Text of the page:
RICHARDNo, that's awful. And, you know, you're absolutely right. I think -- and beyond that, there's an empathy and a sympathy that I think we all share when you are the outsider, when you are disenfranchised, when you are the special person or race. You're absolutely right. I'm sorry that happened to you.
REHMHere is a caller in Dallas, Texas. Hi there, Frank, you're on the air.
FRANKHi, Diane and hi, Mark.
FRANKI'm a psychiatrist and I'm used to working with stories of abuse and deprivation. And, of course, everybody knows that Oprah publicizes stories like that a lot. And people look at dissociative defenses as an outcome of childhood deprivation and abuse, but sometimes the story is not about sexual abuse. Sometimes, if you withhold judgment, you find out that the child had to have multiple surgeries or something of similar nature where their parents have to stand by. And even though it's for a good cause, it still hurts and the child doesn't understand why the people that are supposed to protect him don't. And they're repeatedly subjected to this. And it seems that their only escape, really, is dissociation.
FRANKAnd it serves its purpose and it allows the child to survive, really. But the injury to how they relate to other people is going to be very similar to children in the other circumstances. And so I was curious if you'd ever read the writings of Milton Erickson, a great psychotherapist who focused on using hypnotherapy. Because he had had polio as a child and was in the iron lung and about as dissociated physically from the world of other children as you could get.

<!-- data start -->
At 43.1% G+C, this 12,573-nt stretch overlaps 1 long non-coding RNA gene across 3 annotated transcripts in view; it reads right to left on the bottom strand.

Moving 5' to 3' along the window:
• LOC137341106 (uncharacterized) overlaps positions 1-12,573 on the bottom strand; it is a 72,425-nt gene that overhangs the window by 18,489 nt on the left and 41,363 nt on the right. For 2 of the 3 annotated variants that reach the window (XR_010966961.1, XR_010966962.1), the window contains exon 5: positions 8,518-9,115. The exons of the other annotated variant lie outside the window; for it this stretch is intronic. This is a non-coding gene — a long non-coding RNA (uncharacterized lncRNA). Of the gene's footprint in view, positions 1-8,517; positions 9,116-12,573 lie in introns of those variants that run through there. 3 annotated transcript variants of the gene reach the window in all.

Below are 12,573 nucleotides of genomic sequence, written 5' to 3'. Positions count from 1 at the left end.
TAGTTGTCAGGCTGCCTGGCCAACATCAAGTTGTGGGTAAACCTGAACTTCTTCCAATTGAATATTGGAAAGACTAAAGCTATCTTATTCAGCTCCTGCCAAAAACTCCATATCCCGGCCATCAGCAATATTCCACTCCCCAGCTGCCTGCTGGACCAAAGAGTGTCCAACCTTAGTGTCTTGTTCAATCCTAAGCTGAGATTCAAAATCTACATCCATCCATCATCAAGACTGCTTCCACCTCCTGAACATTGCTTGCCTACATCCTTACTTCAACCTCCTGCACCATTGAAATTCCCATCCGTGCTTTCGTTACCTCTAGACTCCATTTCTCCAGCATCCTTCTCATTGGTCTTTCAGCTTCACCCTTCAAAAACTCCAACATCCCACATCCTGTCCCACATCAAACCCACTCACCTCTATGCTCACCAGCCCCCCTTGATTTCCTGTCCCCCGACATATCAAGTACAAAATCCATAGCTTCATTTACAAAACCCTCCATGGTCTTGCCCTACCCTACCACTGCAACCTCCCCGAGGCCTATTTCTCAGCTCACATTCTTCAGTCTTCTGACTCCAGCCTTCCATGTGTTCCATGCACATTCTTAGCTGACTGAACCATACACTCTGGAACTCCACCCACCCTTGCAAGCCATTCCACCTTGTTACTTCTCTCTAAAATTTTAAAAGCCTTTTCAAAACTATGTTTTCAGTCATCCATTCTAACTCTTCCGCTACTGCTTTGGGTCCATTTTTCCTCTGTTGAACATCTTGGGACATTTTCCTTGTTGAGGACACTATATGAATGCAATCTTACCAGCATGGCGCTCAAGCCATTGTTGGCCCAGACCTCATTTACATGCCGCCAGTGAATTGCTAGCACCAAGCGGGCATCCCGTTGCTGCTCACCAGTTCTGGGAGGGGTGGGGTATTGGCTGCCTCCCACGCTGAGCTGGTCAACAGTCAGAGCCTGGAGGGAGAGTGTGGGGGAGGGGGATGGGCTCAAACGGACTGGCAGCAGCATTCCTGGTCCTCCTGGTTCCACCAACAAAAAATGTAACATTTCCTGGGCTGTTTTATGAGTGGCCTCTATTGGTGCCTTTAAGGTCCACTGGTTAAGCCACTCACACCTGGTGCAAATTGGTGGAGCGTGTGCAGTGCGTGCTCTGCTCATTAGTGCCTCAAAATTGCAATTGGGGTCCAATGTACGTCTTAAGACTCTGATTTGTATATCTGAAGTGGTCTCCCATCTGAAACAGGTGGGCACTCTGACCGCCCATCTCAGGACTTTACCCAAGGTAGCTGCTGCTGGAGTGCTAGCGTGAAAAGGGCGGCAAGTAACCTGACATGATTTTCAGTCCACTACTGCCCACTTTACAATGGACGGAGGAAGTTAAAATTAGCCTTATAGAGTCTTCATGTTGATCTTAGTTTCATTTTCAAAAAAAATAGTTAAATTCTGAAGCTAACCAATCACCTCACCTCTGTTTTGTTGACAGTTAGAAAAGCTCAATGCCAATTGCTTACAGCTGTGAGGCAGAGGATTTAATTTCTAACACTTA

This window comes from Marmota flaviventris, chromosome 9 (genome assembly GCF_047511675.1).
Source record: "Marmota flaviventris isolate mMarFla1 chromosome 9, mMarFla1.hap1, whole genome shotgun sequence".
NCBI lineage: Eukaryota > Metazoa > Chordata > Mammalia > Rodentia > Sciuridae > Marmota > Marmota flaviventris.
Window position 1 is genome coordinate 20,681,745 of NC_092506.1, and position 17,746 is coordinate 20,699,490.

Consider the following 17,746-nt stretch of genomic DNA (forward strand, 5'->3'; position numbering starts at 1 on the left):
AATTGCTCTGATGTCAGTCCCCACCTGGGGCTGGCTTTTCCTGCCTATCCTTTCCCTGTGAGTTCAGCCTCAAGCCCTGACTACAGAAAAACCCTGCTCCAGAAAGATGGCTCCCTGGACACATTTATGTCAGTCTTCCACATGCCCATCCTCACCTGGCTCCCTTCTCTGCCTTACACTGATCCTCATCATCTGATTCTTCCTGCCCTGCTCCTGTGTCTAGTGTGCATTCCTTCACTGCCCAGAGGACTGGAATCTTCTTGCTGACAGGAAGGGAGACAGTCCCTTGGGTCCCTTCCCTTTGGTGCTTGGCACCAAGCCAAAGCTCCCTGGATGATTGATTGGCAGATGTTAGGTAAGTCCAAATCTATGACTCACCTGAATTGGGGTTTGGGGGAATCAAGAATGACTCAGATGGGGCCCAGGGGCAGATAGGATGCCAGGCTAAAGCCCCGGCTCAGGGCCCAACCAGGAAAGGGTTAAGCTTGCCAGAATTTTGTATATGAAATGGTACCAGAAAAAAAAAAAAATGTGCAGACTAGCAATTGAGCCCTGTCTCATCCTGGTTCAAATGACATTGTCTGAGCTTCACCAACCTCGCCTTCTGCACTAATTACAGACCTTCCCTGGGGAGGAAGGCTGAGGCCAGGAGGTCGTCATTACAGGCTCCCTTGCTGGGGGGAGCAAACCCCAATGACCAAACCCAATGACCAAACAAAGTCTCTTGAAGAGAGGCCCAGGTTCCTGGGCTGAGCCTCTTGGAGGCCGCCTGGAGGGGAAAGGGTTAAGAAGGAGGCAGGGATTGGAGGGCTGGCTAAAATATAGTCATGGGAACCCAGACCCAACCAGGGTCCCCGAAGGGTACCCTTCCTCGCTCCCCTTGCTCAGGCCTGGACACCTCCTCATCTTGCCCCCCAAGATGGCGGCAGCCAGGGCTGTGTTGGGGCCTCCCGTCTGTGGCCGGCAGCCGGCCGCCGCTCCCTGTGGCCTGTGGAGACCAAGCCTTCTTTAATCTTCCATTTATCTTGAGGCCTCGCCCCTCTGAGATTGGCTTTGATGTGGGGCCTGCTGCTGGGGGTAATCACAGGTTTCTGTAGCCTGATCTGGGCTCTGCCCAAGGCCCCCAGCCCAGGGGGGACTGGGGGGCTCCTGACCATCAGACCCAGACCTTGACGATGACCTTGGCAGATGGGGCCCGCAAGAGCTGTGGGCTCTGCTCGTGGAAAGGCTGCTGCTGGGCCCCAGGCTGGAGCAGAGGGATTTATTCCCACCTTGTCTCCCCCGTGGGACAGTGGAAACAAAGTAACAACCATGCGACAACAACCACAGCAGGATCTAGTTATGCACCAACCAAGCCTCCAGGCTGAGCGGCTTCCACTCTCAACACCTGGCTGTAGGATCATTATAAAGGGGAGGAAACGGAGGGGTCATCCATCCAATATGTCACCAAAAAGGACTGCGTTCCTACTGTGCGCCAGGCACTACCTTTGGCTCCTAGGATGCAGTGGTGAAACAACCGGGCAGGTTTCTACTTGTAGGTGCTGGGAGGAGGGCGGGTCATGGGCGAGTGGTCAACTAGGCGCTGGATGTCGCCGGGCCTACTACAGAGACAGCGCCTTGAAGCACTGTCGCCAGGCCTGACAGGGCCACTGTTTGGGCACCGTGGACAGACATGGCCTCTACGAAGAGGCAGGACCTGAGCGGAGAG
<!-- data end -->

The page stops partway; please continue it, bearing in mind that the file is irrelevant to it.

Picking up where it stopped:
RICHARDYou know, I have not read those writings and I would like to. Yeah, you raise a good point. What do we do with this after we've been through these experiences? And, you know, part of my -- and I'm not here to complain about these things that have happened to me. I think that I'm at an age now where I can look back and see how they shaped me as a person. And there was a grace note my -- you know, I have a son who needs some help. And my mother said, maybe you've been through all the things you've been through to help your son who needs to go through some things that he needs to go through.
REHMMark Richard, the book is titled, "House of Prayer No. 2." Short break and we'll be right back.
REHMWelcome back. Mark Richard, just before the break, you were talking about your son and the difficulties he is having now. He's 13. Tell us about those difficulties.
RICHARDWell, you know, I -- wanting to respect his privacy, but he does wear -- he wears a brace and his -- there's something going on with his spine. And, you know, he's going through the same things that I went through a little bit earlier at his age, you know, taking him to clinics, taking him to doctors. And I said just before the break that my mother put her finger on it, she said, maybe everything that you went through was in preparation for being a father to this boy right now. And, you know what? I'll accept that. I'll take that. And if that's the grace and if that's what it's been about, I accept that.
REHMYou were pushed as a child. For example, the high school baseball coach.
RICHARDOh, coach, yeah. Again, here's a situation where our schools were suddenly integrated and it was not a happy experience for anyone, for anyone, really. And there were problems in the locker rooms and the restrooms. And there was a coach at the black high school, Coach Sandage.
REHMWhere you went.